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The Spy Who Loved Me (1977)

Budget $14 million. Opening dates: UK July 7, 1977; US July 13, 1977
Worldwide Box Office $185.4 million
Originally Written
Sunday, September 3, 2006

The Spy Who Loved Me
is the first Bond film, since the departure of Sean Connery, to actually act like a traditional Bond flick finally losing the absurd story-lines and ditching the often over the top humor. This film brings back what the franchise had lost, the unbelievable gadgets and the fast paced non-stop action, but still can't seem to get every right.

Someone has stolen a Russian sub-marine and Bond is sent out to investigate and recover a micro-film which contains the information on how the submarine was tracked and captured. Unbeknown to him the Soviets have sent out their best secret agent Anya "Agent XXX" Amasova. Working for two different governments Bond and Anya find themselves competing for the microfilm to be the first to bring it to their government.

When Russia and Britain decide to combine forces, Bond and Anya have to learn to put their differences aside and work together, which later becomes difficult when Anya discovers that prior to this mission Bond had killed the man she loved. She continues to work with Bond but vows to revenge her lovers’ death when the mission is complete.

Both agents soon discover that the man behind the capture of the Russian submarine is wealthy oceanographer Karl Stromberg. Stromberg will attempt to destroy the world by igniting a nuclear war which will leave the earth uninhabitable, and therefore allow for the beginning of his creation of an underwater world aptly named Atlantis.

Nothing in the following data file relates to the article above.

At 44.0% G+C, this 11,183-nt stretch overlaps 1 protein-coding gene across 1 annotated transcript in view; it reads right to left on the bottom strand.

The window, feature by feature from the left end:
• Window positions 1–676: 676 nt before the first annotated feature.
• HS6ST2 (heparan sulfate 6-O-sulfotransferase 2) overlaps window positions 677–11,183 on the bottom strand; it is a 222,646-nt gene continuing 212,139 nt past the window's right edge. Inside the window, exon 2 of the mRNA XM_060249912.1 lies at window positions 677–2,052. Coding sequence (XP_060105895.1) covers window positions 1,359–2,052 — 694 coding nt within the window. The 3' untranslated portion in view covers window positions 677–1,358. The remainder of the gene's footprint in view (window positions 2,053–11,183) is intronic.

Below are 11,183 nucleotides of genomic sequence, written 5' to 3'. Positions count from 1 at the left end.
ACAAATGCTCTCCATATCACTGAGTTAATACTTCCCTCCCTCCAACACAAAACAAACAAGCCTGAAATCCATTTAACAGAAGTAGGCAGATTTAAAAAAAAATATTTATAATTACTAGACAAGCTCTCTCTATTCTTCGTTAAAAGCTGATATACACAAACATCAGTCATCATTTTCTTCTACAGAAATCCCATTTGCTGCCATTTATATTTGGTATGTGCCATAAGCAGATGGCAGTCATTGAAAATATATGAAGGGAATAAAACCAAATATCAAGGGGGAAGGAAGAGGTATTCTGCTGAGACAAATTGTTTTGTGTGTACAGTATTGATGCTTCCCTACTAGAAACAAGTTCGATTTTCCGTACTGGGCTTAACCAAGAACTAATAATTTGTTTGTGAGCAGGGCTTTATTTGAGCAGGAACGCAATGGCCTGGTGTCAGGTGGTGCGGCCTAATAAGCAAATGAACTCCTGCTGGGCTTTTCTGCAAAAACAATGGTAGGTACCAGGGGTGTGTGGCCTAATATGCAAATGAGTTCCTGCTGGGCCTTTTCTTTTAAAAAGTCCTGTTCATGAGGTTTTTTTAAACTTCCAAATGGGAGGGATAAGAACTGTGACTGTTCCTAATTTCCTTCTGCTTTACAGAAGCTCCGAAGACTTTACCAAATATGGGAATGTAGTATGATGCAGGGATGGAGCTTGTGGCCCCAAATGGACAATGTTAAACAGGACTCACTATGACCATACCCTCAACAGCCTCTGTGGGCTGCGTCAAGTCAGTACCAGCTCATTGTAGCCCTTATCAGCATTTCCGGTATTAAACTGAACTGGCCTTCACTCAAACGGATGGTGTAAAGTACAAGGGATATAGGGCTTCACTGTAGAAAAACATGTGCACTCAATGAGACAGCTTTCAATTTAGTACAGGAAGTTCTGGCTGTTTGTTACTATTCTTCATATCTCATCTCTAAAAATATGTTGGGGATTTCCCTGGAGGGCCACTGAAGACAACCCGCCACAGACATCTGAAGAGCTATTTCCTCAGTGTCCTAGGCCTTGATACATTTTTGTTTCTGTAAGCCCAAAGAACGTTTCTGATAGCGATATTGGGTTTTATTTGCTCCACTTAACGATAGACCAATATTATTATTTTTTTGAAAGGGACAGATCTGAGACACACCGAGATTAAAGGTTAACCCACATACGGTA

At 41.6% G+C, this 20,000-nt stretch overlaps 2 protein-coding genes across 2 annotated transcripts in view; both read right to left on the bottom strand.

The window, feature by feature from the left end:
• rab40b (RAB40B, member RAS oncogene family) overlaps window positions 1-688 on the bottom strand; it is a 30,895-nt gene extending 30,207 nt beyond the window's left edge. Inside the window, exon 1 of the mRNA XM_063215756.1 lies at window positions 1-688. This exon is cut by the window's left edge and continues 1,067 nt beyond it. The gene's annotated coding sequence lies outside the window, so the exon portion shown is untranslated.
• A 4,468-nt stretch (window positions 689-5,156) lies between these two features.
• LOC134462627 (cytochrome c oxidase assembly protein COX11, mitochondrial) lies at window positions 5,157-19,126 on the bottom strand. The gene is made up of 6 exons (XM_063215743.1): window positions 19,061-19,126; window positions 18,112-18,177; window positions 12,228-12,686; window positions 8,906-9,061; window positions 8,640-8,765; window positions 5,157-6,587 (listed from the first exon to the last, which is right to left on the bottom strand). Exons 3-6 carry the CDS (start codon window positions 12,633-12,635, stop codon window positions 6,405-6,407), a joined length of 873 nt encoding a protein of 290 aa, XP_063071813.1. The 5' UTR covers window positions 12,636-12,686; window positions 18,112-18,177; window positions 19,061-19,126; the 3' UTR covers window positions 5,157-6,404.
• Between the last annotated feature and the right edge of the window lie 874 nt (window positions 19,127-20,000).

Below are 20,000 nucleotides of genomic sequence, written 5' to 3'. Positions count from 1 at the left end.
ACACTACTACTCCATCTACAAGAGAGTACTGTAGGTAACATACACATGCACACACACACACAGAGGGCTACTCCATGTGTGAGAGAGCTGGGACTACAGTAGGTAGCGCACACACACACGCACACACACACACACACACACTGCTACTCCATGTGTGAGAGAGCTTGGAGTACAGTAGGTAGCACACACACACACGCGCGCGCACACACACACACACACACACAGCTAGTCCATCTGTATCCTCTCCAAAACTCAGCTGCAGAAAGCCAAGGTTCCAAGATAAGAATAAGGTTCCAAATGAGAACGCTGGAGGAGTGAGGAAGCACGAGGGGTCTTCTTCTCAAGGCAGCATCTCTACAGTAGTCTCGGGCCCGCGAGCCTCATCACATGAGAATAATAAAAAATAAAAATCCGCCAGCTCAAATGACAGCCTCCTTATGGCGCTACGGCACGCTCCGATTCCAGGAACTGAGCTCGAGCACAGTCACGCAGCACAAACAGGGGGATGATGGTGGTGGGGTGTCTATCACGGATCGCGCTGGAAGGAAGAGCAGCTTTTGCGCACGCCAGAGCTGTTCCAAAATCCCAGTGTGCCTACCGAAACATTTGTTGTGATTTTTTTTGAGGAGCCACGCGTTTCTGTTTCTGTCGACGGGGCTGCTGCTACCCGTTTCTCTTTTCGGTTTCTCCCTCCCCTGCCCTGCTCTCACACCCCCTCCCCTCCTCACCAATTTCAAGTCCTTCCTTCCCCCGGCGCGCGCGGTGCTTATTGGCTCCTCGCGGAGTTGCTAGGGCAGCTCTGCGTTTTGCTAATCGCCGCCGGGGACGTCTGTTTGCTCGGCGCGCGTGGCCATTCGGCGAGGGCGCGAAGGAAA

The Spy Who Loved Me offers a lot of classic Bond moments that the previous two films lacked. Most notably is the Bond car which also serves as an under water submarine. While this mission makes up for the last two with better and bigger locations, great Bond moments and action, it stills ends up falling rather short on another important department.

The villains and Bond girl still don't stand up to the caliber of this franchises' golden era. The Spy Who Loved Me is the first introduction of the infamous character Jaws, a gritty giant with metal teeth, yet Jaws got old fairly quick. His character is too one dimension and almost impenetrable, and his fetish for biting people was a little strange when he could have easily beat them senseless with one punch!

One thing that stood out to me the most was how similar this film is to past Bond adventures. The capturing of submarines is very reminiscent of You Only Live Twice where instead it was space shuttles, and the big barge scene during the last 45 minutes was almost identical to the volcano scene in the same film. In addition, the fight sequence between Bond and Jaws on the train was very deja vu' to the train scene in Live And Let Die.

In the end, The Spy Who Loved Me continues to improve the Roger Moore era of the franchise, but while Bond has finally been brought back in style the writers haven't been able to produce the hard hitting villains and breathtaking Bond girls that truly solidify a Bond film.



  1. This is one of my favorite Bond films. Definitely the peak of Roger Moore's tenure as 007. Plus I love the theme song for this film.

  2. Yes it's one of Moore's best. Personally Moonraker is my favorite Moore Bond film but this is probably a close second.

  3. Yes it's one of Moore's best. Personally Moonraker is my favorite Moore Bond film but this is probably a close second.


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